Three British Pregnancy Advisory Service (BPAS) abortion facilities received an “inadequate” report for safety after surprise inspections in August by the Care Quality Commission (CQC). The commission warned the abortion facilities that if they have not improved safety for women within six months, they could lose their registration.
According to MSN, the Merseyside abortion business “has been placed into special measures after a damning inspection found a litany of failings had placed women at risk.” The Society for the Protection of Unborn Children (SPUC) reported that Merseyside, as well as facilities in Doncaster and Middlesbrough, had “[s]erious concerns around patient safety and consent.” Those failings included not identifying women at risk of complications after their abortion, not properly logging or investigating serious incidents, and not storing or prescribing medications safely.
“We reviewed MEWS [early warning score system] charts in 10 patient records and in nine out of 10 records these were incorrectly completed,” reads the report of Merseyside. “In five records we found observations had not been fully complete, in two records the totals were incorrect and in two records there was no evidence of escalation of MEWS of five or above as per BPAS guidance.”
“In one patient record we saw MEWS recorded as unresponsive, but the simultaneous nursing note stated, ‘patient is awake.'”
In addition, six patients had not received complete pre-operative assessments and two patients did not have completed surgical safety checklists. The report also stated, “The service told us there had been no serious incidents reported from January to June 2021. However, we saw the service transferred three patients (to hospital) in this period due to complications.”
The reports also found that women were forced to be moved mid-abortion after the procedures had begun but the abortionist was not available. Women were also given procedures to which they did not consent, including at least one woman with learning disabilities whose paperwork showed “no documented evidence of a mental capacity or best interest assessment being undertaken.”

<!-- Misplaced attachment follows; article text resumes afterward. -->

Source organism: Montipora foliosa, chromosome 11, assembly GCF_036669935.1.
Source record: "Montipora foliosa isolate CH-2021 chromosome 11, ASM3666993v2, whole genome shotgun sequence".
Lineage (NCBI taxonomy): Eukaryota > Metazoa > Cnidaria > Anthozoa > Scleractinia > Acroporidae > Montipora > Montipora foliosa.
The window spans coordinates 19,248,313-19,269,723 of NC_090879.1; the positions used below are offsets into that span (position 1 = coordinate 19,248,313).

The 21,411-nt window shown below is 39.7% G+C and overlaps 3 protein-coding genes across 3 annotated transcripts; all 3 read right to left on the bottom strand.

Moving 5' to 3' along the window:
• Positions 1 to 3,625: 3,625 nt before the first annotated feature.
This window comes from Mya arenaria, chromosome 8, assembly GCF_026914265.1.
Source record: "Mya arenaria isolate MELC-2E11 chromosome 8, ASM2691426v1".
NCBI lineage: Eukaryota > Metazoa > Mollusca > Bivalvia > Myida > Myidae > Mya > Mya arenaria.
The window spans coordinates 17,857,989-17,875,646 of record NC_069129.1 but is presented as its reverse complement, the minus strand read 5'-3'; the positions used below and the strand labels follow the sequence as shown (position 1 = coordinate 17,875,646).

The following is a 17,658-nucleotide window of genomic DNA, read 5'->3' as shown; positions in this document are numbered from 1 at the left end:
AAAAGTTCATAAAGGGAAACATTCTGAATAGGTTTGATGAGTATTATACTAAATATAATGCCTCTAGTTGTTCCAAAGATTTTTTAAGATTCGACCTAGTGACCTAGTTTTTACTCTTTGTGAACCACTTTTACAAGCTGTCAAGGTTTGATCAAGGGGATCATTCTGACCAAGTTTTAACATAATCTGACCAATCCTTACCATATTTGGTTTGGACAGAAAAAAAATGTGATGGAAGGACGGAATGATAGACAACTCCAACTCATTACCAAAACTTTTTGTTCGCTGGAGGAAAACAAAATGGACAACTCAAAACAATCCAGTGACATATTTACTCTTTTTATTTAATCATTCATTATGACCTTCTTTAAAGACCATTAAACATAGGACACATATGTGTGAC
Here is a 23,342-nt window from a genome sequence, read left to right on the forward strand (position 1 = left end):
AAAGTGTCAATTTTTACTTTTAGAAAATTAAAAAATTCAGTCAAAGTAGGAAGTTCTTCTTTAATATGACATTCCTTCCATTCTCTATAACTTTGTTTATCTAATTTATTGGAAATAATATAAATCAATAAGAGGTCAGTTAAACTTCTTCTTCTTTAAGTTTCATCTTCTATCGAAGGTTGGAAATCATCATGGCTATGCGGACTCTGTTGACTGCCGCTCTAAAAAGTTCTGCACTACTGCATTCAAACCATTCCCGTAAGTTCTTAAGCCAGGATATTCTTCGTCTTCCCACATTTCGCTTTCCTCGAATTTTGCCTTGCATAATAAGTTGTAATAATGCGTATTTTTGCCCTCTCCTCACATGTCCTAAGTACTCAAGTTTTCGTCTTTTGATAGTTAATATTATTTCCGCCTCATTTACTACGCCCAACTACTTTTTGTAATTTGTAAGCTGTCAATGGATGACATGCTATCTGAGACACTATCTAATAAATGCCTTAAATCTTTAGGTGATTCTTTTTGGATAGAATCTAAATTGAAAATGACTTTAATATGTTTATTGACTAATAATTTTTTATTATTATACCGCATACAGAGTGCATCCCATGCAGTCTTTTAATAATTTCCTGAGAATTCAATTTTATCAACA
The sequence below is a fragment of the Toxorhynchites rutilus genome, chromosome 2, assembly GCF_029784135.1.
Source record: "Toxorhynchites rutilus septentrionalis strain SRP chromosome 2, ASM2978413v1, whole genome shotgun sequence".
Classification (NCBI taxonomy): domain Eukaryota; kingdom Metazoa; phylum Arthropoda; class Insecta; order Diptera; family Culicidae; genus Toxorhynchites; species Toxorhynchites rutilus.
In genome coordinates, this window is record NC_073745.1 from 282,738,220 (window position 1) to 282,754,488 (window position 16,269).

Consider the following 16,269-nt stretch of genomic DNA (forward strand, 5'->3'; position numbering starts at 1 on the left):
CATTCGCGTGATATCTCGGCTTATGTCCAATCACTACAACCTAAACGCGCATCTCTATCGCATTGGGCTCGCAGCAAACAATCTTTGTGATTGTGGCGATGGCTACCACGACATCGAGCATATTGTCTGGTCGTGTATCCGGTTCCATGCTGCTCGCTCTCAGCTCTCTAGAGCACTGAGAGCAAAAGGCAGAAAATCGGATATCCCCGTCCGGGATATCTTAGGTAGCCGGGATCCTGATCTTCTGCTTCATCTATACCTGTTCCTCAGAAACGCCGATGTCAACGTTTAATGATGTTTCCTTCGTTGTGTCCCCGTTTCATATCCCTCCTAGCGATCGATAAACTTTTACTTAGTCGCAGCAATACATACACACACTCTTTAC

SPUC reported that at the Doncaster location, 12 women were transferred to the local NHS due to complications from their abortions between December 2020 and May 2021. Between July 2020 and June 2021, the Merseyside facility sent six patients to the hospital due to botched abortion emergencies or the patient becoming unwell during the abortion. Patients under the age of 16 were assessed as adults at the Doncaster location, and 10 women at the same location were not properly assessed before their surgical abortions — which caused a failure to properly estimate the preborn child’s gestational age.
“We also saw occasions where patients did not receive the procedure they consented for and the change was not documented or the reasons for doing so,” read the Merseyside report. “One patient signed consent for vacuum aspiration under general anaesthetic, the procedure carried out was dilatation and evacuation as recorded in surgery notes, theatre register, discharge letter and HSA4 form.”
If these facilities are found to have failed to improve at the next surprise inspection, they may have their registration with CQC canceled. That registration stands as the abortion facility’s agreement to follow the standards set by the Abortion Act and the Care Standards Act. Only if it meets those requirements will the facility be given a license to commit abortions. If the registration is removed, the facilities could be shut down. BPAS blamed the COVID-19 pandemic for its inability to keep women safe during their abortions.
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